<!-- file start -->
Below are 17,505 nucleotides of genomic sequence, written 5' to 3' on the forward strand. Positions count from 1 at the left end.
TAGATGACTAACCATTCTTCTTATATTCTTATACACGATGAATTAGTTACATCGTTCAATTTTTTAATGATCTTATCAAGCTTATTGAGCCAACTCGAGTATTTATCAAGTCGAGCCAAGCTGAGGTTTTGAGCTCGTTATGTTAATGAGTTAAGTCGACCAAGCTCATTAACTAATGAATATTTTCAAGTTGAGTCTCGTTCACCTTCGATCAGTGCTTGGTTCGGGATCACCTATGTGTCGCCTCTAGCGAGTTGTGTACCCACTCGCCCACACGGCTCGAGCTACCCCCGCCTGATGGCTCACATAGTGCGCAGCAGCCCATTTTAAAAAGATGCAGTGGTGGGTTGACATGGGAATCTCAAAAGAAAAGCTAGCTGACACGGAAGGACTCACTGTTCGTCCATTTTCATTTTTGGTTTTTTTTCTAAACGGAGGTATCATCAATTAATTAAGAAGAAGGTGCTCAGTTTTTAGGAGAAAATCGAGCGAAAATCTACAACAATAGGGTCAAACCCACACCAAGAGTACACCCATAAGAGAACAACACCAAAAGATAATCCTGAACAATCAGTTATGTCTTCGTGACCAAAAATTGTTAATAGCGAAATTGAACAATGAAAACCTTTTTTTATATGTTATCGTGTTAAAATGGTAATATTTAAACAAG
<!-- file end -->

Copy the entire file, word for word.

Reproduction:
Below are 17,505 nucleotides of genomic sequence, written 5' to 3' on the forward strand. Positions count from 1 at the left end.
TAGATGACTAACCATTCTTCTTATATTCTTATACACGATGAATTAGTTACATCGTTCAATTTTTTAATGATCTTATCAAGCTTATTGAGCCAACTCGAGTATTTATCAAGTCGAGCCAAGCTGAGGTTTTGAGCTCGTTATGTTAATGAGTTAAGTCGACCAAGCTCATTAACTAATGAATATTTTCAAGTTGAGTCTCGTTCACCTTCGATCAGTGCTTGGTTCGGGATCACCTATGTGTCGCCTCTAGCGAGTTGTGTACCCACTCGCCCACACGGCTCGAGCTACCCCCGCCTGATGGCTCACATAGTGCGCAGCAGCCCATTTTAAAAAGATGCAGTGGTGGGTTGACATGGGAATCTCAAAAGAAAAGCTAGCTGACACGGAAGGACTCACTGTTCGTCCATTTTCATTTTTGGTTTTTTTTCTAAACGGAGGTATCATCAATTAATTAAGAAGAAGGTGCTCAGTTTTTAGGAGAAAATCGAGCGAAAATCTACAACAATAGGGTCAAACCCACACCAAGAGTACACCCATAAGAGAACAACACCAAAAGATAATCCTGAACAATCAGTTATGTCTTCGTGACCAAAAATTGTTAATAGCGAAATTGAACAATGAAAACCTTTTTTTATATGTTATCGTGTTAAAATGGTAATATTTAAACAAG